In terms of customer satisfaction, Discover ranks 2nd in JD Power’s 2021 Direct Banking Satisfaction Study.

Pros
  • Multiple online tools to boost savings
  • Ranks 4th in JD Power's 2021 Direct Banking Satisfaction Study
  • No maintenance fees or minimum account balance requirements
Cons
  • No cash deposits
  • No ATM withdrawals
HIGHLIGHTS
APY
0.50%
Minimum deposit
None
Minimum account balance
None
Other fees
$10 excessive transactions fee if you exceed the federal limit of 6 transactions per statement cycle.

Ally’s online high-yield savings account is ideal for customers comfortable baking entirely online who want a high APY (0.50%) and no monthly fees.

The account is easy to set up and has convenient tools to boost savings, including customizable savings goals (“buckets”), which help you save for goals inside your online savings account. Customers can check their balances and complete other tasks using Amazon’s Alexa.

Ally has free ATM access at multiple locations with the Allpoint ATM network, and retail bank customers can speak with a representative over the phone 24/7.

Pros
  • No maintenance fees
  • Access to a high-yield savings calculator
  • Online check deposit
Cons
  • 0.45% APY is lower than many competitors'
  • Requires $25,000 monthly balance or $100 monthly deposits to earn the highest rate
HIGHLIGHTS
APY
0.45%
Minimum deposit
$100 to open an account
Minimum account balance
$25,000 to receive highest APY
Other fees
Excess activity fee if you exceed the limit of 6 transactions per statement cycle

CIT Savings Builder is a good option for customers who want to stick to a monthly savings plan. The Savings Builder account pays 0.40% APY but, to qualify, you must maintain a minimum balance of $25,000 or commit to depositing $100 each month.

Customers must also keep track of CIT’s Evaluation Period and Evaluation Day Calendar to meet these requirements, but if they miss the cutoff date in one cycle, they can always qualify in the next one.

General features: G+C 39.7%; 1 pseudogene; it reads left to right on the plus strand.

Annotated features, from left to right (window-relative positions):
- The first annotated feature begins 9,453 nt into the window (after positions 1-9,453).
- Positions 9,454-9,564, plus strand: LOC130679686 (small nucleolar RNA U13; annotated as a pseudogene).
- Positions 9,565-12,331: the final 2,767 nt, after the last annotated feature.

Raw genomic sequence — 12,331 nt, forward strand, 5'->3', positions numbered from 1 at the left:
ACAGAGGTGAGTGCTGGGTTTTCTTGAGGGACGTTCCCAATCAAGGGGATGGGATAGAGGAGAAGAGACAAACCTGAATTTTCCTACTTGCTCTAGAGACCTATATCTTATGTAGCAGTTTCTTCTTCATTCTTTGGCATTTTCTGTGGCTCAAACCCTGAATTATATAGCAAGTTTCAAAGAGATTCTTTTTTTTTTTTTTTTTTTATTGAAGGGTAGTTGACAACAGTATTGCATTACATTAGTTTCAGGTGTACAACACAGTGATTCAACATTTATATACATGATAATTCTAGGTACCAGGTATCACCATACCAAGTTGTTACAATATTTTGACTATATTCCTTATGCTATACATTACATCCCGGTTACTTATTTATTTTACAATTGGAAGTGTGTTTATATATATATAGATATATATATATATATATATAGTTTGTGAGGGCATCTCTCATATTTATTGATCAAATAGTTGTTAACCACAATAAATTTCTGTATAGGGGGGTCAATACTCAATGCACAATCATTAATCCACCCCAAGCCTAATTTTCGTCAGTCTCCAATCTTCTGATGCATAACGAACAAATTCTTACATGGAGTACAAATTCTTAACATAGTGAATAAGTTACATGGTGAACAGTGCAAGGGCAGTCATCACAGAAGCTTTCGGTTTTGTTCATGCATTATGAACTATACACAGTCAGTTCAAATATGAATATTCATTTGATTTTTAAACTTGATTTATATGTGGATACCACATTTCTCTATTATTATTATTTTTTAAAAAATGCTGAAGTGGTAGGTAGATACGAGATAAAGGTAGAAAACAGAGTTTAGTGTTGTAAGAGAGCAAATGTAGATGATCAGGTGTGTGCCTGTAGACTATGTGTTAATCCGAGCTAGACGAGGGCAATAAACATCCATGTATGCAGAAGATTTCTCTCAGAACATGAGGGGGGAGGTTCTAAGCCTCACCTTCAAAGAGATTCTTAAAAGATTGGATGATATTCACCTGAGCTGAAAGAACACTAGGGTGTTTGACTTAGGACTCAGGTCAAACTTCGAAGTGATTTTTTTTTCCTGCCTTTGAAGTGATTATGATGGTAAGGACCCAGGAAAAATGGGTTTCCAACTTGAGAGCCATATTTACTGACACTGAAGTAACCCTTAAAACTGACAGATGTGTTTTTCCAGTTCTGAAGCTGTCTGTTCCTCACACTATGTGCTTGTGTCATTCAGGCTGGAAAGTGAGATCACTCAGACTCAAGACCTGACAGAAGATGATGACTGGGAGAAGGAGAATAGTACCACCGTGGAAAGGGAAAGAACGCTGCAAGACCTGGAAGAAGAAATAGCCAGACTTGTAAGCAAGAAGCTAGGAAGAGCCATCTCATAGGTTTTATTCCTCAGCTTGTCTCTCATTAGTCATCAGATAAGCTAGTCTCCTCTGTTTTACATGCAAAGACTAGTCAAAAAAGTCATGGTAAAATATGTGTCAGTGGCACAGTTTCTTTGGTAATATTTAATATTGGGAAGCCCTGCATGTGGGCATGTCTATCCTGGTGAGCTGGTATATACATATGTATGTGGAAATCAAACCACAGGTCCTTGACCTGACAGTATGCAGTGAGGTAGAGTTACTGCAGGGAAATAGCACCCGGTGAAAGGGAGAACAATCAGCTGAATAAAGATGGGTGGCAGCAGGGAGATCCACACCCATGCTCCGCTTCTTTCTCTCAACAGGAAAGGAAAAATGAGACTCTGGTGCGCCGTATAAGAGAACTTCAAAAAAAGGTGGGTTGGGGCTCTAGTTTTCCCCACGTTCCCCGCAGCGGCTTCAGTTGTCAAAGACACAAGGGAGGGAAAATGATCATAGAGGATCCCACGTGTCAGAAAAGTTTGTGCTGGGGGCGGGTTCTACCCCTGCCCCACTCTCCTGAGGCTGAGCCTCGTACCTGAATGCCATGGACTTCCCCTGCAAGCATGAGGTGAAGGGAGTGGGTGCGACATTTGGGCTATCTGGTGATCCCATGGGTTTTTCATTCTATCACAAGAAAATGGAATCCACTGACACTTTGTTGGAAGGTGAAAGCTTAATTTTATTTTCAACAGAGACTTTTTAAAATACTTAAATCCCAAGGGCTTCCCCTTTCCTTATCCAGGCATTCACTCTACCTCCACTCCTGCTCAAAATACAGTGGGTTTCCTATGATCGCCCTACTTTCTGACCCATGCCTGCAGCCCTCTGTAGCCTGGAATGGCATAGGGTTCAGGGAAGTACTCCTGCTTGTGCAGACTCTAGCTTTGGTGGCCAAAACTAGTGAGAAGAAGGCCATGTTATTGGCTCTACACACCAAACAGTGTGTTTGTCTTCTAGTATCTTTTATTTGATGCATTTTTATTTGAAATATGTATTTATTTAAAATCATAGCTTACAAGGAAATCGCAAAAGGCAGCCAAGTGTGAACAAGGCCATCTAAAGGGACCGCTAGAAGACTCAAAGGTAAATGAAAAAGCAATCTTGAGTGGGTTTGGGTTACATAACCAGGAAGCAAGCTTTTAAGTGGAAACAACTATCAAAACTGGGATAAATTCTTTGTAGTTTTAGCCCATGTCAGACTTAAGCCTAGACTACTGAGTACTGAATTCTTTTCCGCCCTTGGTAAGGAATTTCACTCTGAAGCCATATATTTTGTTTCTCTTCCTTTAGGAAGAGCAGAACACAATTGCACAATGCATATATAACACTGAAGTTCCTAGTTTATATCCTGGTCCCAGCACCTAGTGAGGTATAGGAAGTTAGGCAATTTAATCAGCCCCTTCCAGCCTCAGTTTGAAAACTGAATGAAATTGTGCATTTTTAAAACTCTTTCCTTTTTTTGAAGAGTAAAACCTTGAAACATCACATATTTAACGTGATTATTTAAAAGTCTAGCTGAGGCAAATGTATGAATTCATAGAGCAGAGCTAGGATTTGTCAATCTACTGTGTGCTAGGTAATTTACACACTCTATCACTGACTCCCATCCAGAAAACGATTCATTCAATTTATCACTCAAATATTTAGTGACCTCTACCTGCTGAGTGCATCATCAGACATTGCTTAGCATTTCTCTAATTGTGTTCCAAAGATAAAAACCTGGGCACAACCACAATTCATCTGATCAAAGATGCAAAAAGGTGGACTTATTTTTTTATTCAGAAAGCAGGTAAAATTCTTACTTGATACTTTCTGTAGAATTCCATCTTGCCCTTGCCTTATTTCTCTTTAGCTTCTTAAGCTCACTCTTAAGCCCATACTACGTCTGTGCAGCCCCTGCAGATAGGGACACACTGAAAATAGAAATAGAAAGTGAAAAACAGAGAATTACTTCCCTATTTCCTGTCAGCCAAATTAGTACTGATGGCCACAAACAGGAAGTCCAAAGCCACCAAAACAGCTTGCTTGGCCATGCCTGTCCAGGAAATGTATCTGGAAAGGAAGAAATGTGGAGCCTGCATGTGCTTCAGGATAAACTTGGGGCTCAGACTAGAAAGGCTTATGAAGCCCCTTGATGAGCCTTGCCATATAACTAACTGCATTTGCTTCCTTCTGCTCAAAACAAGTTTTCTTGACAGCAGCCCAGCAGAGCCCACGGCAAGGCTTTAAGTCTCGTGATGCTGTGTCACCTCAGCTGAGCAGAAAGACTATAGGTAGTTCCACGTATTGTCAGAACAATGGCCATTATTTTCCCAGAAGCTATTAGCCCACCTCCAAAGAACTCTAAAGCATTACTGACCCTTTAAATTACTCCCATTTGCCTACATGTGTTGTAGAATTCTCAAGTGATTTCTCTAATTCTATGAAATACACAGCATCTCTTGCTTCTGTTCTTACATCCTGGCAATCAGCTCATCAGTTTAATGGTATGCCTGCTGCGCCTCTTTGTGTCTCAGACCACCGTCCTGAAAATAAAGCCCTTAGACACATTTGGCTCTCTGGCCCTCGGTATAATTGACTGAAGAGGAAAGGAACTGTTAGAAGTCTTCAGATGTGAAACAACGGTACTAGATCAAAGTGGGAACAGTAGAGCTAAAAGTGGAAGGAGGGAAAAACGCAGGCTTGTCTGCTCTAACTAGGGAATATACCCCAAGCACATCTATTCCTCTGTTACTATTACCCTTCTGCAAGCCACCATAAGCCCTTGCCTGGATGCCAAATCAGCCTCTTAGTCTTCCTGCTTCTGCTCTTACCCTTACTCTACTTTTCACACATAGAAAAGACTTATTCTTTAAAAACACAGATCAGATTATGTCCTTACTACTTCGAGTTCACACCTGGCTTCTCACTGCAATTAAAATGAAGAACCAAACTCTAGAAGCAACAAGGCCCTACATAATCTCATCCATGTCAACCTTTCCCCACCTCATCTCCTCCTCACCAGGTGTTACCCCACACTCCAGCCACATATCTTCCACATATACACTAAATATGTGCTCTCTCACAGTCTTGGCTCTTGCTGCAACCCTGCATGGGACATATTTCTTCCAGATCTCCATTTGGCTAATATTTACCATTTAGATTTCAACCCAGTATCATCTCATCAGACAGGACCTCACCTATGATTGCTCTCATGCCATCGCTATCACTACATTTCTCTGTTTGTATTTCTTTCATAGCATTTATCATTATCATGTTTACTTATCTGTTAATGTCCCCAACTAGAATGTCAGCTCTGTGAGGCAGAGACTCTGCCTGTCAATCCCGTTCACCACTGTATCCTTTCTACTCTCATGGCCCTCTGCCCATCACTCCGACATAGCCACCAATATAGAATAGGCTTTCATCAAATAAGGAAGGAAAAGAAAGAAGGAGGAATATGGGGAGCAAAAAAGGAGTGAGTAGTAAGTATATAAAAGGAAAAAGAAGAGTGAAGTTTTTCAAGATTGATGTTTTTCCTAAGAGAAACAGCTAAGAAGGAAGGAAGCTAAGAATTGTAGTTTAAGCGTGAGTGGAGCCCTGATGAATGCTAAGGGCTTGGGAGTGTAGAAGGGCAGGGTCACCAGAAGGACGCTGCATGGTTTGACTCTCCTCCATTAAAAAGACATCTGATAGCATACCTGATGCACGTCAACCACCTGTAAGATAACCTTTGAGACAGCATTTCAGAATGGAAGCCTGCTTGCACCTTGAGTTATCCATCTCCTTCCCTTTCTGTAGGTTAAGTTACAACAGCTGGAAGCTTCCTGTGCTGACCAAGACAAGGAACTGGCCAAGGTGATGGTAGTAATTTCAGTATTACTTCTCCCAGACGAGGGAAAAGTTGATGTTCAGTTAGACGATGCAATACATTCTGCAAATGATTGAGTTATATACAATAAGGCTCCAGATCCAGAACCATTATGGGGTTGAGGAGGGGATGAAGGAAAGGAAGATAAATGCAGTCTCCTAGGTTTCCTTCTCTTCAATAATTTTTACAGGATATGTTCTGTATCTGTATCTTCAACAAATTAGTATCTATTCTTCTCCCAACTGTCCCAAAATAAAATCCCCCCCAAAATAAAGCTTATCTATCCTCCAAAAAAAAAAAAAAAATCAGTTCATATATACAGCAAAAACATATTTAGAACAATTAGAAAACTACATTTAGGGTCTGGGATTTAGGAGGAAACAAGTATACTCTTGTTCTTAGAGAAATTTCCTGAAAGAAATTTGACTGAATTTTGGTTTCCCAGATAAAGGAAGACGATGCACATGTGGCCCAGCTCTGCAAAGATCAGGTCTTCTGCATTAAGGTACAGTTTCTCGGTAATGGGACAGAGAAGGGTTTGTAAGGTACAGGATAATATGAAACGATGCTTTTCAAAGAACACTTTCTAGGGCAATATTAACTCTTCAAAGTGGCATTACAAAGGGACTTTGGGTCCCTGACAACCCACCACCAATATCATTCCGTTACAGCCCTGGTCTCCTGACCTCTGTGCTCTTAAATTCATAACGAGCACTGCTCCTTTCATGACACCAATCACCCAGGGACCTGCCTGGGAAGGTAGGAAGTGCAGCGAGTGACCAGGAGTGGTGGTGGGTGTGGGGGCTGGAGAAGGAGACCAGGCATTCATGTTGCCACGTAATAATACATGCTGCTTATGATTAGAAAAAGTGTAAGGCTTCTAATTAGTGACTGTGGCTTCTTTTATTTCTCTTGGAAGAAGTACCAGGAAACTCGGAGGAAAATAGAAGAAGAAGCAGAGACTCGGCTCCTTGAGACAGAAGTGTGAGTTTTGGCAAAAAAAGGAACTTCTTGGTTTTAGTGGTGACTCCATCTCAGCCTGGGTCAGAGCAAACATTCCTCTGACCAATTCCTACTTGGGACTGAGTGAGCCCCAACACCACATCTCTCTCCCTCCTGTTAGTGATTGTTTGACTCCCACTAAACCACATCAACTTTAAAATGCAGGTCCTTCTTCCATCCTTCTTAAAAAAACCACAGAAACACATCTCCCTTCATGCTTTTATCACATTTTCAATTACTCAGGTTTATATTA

Pros
  • 0.55% APY
  • No maintenance fees
Cons
  • No ATM card offered
  • Mobile app offers no financial planning tools
HIGHLIGHTS
APY
0.55%
Minimum deposit
$5
Minimum account balance
None
Other fees
A fee may be charged if you exceed the limit of 6 transactions per statement cycle.

PenFed’s Premium high-yield online savings account features competitive APYs and no fees. Credit Unions usually have a membership requirement, and in this case, you need to make ($5 deposit) to become a credit union member.

Open the account online and use the PenFed app to transfer funds between accounts, although check deposits must be made by mail.

This account is entirely online, but if necessary, customers can also find in-person service at one of the many physical branches available nationwide.

Pros
  • Earns up to 3% APY, the highest among competitors
  • Interest is compounded daily and paid monthly
  • Useful savings tools available through mobile app
Cons
  • Highest APY only available for balances up to $5,000
  • Highest APY requires having both a checking and savings account
HIGHLIGHTS
APY
0.20% to 3.00%
Minimum deposit
None
Minimum account balance
None
Other fees
None

Varo’s high-yield savings account stands out for its tiered APY program. Customers can benefit from the highest rate advertised (2.80%) by opening a Varo checking account and depositing at least $1,00 each month. Additionally, they must make a minimum of five monthly purchases with their ATM card.

Varo also offers a set of useful online saving tools. Save Your Pay automatically transfers funds by taking a percentage of your paycheck, while Save Your Change rounds up checking account transactions and transfers the difference to savings.

Other High-Yield Savings Accounts We Considered

My Savings From Nationwide by Axos

Pros
  • $0 monthly maintenance fee
  • Checking account ATM can be used to withdraw funds from savings
  • No minimum requirement balance need
Cons
  • Highest APY requires a checking account
  • 0.30% APY is lower than many competitor savings accounts

Marcus by Goldman Sachs

Pros
  • Earn up to 0.70% APY
  • No fees and minimum deposit
  • US-based contact center open 24/7
Cons
  • No cash deposits
  • No check-writing ability

Vio Bank

Pros
  • Earn up to 0.50% APY